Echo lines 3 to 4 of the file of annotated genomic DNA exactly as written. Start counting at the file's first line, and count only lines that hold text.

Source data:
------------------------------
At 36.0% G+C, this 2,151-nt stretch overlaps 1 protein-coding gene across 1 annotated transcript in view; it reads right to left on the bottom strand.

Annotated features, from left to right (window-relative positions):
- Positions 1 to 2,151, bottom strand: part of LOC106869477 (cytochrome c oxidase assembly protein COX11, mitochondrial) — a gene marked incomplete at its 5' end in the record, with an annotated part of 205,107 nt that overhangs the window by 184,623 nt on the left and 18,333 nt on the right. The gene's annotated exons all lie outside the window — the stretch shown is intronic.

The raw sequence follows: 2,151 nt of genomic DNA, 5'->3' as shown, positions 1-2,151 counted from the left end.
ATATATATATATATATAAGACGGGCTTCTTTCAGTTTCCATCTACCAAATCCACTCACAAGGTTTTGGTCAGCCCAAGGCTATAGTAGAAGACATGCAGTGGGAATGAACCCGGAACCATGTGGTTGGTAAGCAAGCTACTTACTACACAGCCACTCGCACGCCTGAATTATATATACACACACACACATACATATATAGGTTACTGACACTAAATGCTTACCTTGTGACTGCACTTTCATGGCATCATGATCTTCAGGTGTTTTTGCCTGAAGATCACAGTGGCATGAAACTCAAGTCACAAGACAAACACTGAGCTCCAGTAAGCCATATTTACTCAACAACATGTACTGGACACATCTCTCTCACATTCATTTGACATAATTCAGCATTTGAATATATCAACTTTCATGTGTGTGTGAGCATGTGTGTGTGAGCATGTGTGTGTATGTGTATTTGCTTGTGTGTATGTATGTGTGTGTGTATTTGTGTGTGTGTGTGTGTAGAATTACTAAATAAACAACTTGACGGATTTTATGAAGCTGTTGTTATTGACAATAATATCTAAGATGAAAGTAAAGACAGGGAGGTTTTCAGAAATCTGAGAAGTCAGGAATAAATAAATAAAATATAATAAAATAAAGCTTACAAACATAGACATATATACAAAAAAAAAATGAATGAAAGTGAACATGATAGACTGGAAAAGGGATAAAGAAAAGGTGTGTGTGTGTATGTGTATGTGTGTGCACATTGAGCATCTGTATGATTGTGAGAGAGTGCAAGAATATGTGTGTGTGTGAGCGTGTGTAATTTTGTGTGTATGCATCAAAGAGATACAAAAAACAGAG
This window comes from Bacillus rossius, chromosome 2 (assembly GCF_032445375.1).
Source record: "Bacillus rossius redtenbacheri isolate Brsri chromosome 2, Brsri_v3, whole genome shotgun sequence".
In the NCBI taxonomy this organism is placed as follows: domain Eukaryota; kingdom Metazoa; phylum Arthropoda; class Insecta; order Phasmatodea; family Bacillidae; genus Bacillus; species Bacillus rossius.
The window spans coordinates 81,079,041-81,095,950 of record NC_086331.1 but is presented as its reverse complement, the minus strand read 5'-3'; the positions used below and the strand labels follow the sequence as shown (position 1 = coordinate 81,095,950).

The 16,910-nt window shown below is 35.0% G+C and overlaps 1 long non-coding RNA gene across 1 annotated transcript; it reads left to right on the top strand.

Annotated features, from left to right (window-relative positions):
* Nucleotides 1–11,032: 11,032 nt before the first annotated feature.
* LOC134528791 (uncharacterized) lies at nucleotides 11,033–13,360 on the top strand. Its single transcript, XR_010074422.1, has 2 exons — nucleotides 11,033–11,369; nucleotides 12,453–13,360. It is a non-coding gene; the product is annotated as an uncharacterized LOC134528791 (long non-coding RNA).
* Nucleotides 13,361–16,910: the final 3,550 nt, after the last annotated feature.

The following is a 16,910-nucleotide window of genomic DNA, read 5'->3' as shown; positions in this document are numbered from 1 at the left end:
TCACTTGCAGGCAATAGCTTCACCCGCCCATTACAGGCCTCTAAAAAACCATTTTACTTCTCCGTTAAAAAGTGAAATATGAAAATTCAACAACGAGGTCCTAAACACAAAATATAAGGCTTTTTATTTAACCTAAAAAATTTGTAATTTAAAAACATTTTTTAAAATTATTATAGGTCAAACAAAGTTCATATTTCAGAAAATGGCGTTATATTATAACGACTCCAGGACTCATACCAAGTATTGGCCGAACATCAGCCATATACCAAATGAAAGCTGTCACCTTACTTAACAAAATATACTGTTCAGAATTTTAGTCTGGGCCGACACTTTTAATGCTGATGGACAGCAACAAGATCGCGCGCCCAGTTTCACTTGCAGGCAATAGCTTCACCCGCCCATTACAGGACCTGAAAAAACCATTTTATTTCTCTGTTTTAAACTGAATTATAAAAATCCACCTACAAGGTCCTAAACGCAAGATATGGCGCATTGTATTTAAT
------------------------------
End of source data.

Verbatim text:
- Positions 1 to 2,151, bottom strand: part of LOC106869477 (cytochrome c oxidase assembly protein COX11, mitochondrial) — a gene marked incomplete at its 5' end in the record, with an annotated part of 205,107 nt that overhangs the window by 184,623 nt on the left and 18,333 nt on the right. The gene's annotated exons all lie outside the window — the stretch shown is intronic.

The raw sequence follows: 2,151 nt of genomic DNA, 5'->3' as shown, positions 1-2,151 counted from the left end.